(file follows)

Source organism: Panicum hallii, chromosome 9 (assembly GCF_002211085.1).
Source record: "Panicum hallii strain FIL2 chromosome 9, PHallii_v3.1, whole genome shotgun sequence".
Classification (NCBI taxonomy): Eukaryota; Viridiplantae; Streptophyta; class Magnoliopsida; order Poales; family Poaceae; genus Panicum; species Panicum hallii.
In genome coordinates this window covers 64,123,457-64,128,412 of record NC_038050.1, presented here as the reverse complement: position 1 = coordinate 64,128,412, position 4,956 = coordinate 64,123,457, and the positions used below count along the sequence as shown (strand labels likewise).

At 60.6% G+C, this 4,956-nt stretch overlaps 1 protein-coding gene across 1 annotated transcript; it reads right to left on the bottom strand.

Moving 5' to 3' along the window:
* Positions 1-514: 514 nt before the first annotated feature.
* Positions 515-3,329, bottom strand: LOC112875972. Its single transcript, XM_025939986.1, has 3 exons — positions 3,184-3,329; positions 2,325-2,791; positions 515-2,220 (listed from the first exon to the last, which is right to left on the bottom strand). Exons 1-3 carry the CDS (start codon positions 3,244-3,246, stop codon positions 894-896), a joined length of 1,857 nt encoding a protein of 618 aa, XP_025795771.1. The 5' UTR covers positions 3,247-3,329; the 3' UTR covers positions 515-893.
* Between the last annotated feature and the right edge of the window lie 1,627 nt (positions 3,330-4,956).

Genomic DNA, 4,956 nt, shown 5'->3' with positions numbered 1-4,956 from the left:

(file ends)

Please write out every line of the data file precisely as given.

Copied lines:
Source organism: Panicum hallii, chromosome 9 (assembly GCF_002211085.1).
Source record: "Panicum hallii strain FIL2 chromosome 9, PHallii_v3.1, whole genome shotgun sequence".
Classification (NCBI taxonomy): Eukaryota; Viridiplantae; Streptophyta; class Magnoliopsida; order Poales; family Poaceae; genus Panicum; species Panicum hallii.
In genome coordinates this window covers 64,123,457-64,128,412 of record NC_038050.1, presented here as the reverse complement: position 1 = coordinate 64,128,412, position 4,956 = coordinate 64,123,457, and the positions used below count along the sequence as shown (strand labels likewise).

At 60.6% G+C, this 4,956-nt stretch overlaps 1 protein-coding gene across 1 annotated transcript; it reads right to left on the bottom strand.

Moving 5' to 3' along the window:
* Positions 1-514: 514 nt before the first annotated feature.
* Positions 515-3,329, bottom strand: LOC112875972. Its single transcript, XM_025939986.1, has 3 exons — positions 3,184-3,329; positions 2,325-2,791; positions 515-2,220 (listed from the first exon to the last, which is right to left on the bottom strand). Exons 1-3 carry the CDS (start codon positions 3,244-3,246, stop codon positions 894-896), a joined length of 1,857 nt encoding a protein of 618 aa, XP_025795771.1. The 5' UTR covers positions 3,247-3,329; the 3' UTR covers positions 515-893.
* Between the last annotated feature and the right edge of the window lie 1,627 nt (positions 3,330-4,956).

Genomic DNA, 4,956 nt, shown 5'->3' with positions numbered 1-4,956 from the left: